The quality of a movie is normally synonymous with the quality of direction, writing, maybe even performances… But Editing? Visual effects? Makeup?
Example: Why is it that William Goldenberg had to wait till 2012 to win for editing Argo, rather than being praised for National Treasure in 2004?
The answer: one of those movies was loved by critics.
Categories aren’t judged on the basis of their representation in a movie, but are consciously and subconsciously subjected to bias based on the quality of the movie as a whole.
At the 2014 ceremony, Best Makeup and Hairstyling went to Adruitha Lee and Robin Mathews for Dallas Buyers Club. A great movie, with some wonderful hair and makeup to portray severe illness and degeneration.
But how much of this award was down to the weight loss ofMatthew McConaughey and Jared Leto?
What about the quality of the movie as a whole, did that have anything to do with it? Is it a coincidence that the winner of this category was critically praised, while the two losers were Jackass: Bad Grandpa and The Lone Ranger; critically destroyed?
Now, this isn’t an attack on Dallas Buyers Club. It’s an attack on The Academy.
Stared into the wormhole that is Interstellar and found a lot of plot-holes hiding down there? Or maybe you are just confused that a wormhole is an actual scientific thing and not something in your garden?
Interstellar certainly isn’t an easy ride for the regular movie-goer used to airy blockbusters with no narrative nutrition (Read the review HERE!). It leaves a lot of questions whizzing round your head as the credits whizz up the (IMAX?) screen.
Forget physicists, scientists and your granddad’s theories on the movie’s plausibility. Here are 5 questions all normal people are asking:
5. Why did Matt Damon want to kill Cooper?
Matt Damon took a strange route to getting off his planet. He decided to lie to his visitors for a day or two before taking Cooper to a precipice and cracking his helmet, all so he can take the ship to safety. Nice one Matt, you ended up exploding the ship, yourself, and in the process making sure no one can get home. Thanks.
4. Why did Cooper choose to knock the books in exactly the same way when in the 5th dimension?
Because he’d already done it.
‘But he hadn’t because he did it later on in the story?’
Yes but the younger Cooper had already seen the older Cooper knock the books so it had to happen the same.
No. Please no. My brain is hurting.
3. Why did the tractors move at the beginning of the film?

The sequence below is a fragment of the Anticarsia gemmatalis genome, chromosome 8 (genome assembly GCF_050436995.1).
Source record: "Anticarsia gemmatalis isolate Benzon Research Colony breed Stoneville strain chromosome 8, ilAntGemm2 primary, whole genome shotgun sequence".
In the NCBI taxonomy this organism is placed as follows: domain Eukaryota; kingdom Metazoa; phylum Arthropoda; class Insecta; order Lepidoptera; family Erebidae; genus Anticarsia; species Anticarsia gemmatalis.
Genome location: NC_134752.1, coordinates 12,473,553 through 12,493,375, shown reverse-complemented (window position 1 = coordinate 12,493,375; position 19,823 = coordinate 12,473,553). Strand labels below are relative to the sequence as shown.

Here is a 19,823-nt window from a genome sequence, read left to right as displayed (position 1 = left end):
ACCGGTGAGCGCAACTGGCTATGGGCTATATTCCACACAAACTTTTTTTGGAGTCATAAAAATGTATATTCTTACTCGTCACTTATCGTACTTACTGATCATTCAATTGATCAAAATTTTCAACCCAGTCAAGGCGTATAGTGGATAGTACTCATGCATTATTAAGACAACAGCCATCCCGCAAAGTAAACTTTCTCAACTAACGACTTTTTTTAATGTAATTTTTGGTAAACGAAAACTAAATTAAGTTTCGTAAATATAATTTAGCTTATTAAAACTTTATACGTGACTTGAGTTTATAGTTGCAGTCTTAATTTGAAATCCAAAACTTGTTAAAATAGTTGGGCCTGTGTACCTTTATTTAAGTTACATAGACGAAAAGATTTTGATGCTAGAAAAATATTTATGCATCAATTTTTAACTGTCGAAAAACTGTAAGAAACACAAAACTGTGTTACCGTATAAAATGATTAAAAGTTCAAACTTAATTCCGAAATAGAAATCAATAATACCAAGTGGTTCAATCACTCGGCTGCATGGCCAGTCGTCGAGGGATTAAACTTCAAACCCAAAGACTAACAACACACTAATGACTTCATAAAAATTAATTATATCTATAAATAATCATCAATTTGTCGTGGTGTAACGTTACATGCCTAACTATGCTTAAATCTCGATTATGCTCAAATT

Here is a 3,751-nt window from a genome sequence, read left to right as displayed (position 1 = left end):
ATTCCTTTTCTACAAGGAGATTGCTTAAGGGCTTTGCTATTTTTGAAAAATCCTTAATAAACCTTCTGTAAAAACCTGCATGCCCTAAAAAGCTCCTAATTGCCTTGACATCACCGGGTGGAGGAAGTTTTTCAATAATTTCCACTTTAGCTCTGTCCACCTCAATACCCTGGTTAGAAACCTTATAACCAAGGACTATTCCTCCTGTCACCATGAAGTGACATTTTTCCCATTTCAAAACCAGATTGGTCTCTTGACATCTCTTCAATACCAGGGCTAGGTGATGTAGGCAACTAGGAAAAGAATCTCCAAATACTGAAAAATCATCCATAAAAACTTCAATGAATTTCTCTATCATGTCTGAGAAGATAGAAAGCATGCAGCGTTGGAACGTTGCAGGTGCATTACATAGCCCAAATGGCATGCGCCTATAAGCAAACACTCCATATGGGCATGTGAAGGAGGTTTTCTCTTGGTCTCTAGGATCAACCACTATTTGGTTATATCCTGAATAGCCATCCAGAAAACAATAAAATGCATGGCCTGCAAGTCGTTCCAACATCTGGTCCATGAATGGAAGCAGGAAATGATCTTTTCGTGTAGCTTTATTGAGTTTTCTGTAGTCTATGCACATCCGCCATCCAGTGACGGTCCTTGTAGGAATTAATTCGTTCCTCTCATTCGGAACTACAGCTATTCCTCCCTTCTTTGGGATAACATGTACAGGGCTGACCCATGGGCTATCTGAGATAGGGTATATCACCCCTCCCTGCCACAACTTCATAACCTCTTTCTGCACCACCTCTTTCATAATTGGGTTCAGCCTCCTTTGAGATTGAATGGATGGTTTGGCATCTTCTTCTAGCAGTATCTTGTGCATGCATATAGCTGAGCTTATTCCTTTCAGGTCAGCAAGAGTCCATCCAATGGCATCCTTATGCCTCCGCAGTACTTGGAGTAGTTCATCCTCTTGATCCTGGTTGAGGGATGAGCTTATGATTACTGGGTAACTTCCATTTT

The books fell off the shelf because Cooper was in a black hole pushing them, but why did the tractors move by themselves? Did Cooper fancy pushing a few tractors from his infinite 5th dimension?
2. The whole watch morse-code thing…
It wouldn’t be a 5-minute job communicating the most complex quantum theory ever devised by mankind via not only morse-code, but morse-code translated from the flicking second-hand of a wrist-watch. Surely old Murph must have stopped herself about 3 months in and questioned her sanity, hunched over an old, dusty clock.
1. How did Cooper fall into a black hole and survive?
Apparently the temperature surrounding a black hole can be hundreds of millions of degrees. But he just did ok?! It’s Matthew McConaughey – who’s gonna argue with him? Not me.
5. A Male lead (name beginning with C), a Female sidekick (A) and a Female relative (M)
In Interstellar the main character is Cooper (Matthew McConaughey) and his sidekick is Amelia (Anne Hathaway). The plot is anchored by Cooper’s desperate relationship with his daughter,Murph (Jessica Chastain).
In Inception the main character is Cobb (Leonardo DiCaprio) and his sidekick is Ariadne (Ellen Page). The plot is anchored by Cobb’s splintered relationship with his dead wife Mal (Marion Cotillard).
In Interstellar, Cooper and Amelia visit a planet so close to a black hole that time is contracted, meaning every few minutes they spend on the planet there are decades simultaneously passing on earth. Upon re-entry to the orbiting shuttle, they meet their now-elderly crew member who had been waiting for their return for 27 years.
In Inception our protagonists have the freedom of time as they burrow deeper into lower levels of dreaming. The lowest level – ‘limbo’ – allows you to spend lifetimes down there while only a minute passes here in reality.
3. Strange kinda-Earth-like worlds
In Interstellar, Cooper wakes up to find himself on Earth. But is it Earth? There’s green grass, a baseball game… Oh wait. The land is twisting upon itself like a goddam curl of hair.
In Inception, Cobb shows Ariadne the world he built with his wife in ‘limbo’. There are buildings, there is ocean, he has a home – but it all seems a little bit different. More DEPRESSING.
2. Protagonist sprung from purgatory when escape seemed impossible
In Interstellar, Cooper is literally trapped in a black hole. There seems absolutely no way out, not even by fiddling with a little watch across space and time. Has Nolan written himself into a corner (or an infinite 5th dimension)? No. Cooper wakes up minutes later in a hospital bed, absolutely fine. Problem solved.
Was Inception‘s ending a dream? How on earth did Cobb escape ‘limbo’ and find himself awake back on the plane in reality? His chances seemed extremely slim only a few minutes ago…
The climax of Interstellar involves Cooper finally setting eyes on his now elderly beloved daughter Murph just one more time. She forgives her Dad for leaving her as a child, giving Cooper the strength to set out and find Amelia. He leaves the room before she passes away…
The climax of Inception builds to a tender scene by a hospital bed of Fischer’s (Cillian Murphy) dying Dad, where Fischer manages to find peace and strength from his old man’s words right before he passes away…